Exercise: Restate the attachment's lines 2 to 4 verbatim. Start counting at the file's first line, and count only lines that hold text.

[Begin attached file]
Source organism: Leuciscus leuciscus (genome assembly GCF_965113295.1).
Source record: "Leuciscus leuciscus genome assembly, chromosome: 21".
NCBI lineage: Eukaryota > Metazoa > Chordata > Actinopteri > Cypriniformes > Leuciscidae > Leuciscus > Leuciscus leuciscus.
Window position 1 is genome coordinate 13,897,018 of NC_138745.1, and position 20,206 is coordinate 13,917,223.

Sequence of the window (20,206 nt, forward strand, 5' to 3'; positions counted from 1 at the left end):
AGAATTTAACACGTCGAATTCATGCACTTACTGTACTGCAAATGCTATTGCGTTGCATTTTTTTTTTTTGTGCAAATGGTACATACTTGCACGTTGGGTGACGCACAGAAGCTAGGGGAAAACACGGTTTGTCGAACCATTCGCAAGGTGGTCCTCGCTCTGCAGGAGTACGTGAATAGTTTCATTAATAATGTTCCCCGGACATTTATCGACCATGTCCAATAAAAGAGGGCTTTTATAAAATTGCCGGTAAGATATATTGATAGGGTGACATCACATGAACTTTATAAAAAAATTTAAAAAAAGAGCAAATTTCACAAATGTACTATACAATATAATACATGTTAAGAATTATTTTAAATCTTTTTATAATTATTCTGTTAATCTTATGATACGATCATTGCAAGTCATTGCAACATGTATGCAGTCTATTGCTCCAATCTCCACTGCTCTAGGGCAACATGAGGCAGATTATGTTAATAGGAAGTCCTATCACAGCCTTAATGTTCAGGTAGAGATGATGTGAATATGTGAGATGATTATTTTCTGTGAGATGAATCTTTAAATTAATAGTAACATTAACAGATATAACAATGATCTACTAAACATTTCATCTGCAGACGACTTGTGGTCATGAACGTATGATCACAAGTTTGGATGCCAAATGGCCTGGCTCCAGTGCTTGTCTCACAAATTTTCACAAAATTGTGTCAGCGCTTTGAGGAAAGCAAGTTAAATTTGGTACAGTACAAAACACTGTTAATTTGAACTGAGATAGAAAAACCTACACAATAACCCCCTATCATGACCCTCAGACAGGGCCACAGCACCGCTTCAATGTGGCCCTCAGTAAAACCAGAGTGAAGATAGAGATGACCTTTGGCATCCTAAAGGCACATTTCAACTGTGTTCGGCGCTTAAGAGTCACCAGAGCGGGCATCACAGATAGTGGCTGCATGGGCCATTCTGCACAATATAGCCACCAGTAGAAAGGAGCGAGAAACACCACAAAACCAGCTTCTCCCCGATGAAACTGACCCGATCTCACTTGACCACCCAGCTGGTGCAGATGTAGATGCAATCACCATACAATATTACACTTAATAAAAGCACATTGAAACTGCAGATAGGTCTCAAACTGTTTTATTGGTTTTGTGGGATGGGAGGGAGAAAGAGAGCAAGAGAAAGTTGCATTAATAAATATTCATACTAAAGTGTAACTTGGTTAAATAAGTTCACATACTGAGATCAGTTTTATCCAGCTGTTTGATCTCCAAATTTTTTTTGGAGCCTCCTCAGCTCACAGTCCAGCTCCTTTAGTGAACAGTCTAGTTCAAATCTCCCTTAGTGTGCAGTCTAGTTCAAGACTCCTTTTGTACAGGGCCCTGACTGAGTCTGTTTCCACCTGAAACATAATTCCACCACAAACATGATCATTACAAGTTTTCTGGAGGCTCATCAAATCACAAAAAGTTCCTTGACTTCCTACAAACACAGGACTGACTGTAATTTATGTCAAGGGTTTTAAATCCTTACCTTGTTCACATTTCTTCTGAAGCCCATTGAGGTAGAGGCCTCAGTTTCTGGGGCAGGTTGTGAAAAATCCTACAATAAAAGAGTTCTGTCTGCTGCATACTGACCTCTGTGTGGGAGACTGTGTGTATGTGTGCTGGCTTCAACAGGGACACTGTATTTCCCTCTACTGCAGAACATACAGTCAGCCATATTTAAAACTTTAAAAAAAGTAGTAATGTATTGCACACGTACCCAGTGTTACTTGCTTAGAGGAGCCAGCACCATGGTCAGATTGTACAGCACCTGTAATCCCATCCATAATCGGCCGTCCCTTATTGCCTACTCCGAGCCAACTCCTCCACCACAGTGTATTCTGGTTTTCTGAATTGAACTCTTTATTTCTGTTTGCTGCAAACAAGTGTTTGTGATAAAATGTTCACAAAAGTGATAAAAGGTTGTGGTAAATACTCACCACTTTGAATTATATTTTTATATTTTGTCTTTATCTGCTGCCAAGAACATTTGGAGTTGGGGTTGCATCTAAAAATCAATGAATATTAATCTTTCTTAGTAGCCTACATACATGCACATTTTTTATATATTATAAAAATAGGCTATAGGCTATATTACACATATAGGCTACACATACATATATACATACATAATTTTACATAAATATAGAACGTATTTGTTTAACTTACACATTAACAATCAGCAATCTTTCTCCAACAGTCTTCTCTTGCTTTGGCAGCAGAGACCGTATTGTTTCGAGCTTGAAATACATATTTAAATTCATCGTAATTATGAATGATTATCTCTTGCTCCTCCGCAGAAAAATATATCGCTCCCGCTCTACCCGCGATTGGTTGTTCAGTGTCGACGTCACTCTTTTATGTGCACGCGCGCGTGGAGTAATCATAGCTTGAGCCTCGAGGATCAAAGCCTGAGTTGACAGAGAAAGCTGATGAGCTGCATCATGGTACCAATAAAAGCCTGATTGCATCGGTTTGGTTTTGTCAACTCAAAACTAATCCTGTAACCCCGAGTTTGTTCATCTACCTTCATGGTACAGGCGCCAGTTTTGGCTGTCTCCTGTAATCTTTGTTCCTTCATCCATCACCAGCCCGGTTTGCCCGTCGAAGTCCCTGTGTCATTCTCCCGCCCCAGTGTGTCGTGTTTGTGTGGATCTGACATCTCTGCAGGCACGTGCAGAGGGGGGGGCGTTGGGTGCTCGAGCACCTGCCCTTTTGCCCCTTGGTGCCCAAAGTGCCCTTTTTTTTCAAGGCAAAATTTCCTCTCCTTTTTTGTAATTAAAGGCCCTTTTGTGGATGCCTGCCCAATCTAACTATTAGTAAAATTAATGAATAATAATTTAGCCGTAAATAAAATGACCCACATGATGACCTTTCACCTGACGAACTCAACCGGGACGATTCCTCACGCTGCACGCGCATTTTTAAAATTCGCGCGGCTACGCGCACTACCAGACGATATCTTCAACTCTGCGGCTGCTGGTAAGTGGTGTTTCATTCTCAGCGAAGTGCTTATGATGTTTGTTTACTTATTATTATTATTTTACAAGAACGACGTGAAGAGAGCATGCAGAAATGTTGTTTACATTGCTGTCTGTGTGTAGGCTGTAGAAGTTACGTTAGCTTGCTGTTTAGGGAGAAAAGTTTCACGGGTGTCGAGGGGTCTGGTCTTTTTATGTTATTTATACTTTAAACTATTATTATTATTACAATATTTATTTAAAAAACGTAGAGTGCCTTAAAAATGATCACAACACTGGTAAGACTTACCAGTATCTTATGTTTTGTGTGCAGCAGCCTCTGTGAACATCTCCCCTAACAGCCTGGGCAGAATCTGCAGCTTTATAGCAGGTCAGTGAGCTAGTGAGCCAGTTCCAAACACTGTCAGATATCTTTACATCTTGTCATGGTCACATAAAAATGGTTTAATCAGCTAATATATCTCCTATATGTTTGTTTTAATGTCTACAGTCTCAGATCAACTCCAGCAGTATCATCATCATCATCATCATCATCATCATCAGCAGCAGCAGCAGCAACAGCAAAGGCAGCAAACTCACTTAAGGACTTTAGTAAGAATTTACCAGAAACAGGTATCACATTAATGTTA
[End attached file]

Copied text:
Source record: "Leuciscus leuciscus genome assembly, chromosome: 21".
NCBI lineage: Eukaryota > Metazoa > Chordata > Actinopteri > Cypriniformes > Leuciscidae > Leuciscus > Leuciscus leuciscus.
Window position 1 is genome coordinate 13,897,018 of NC_138745.1, and position 20,206 is coordinate 13,917,223.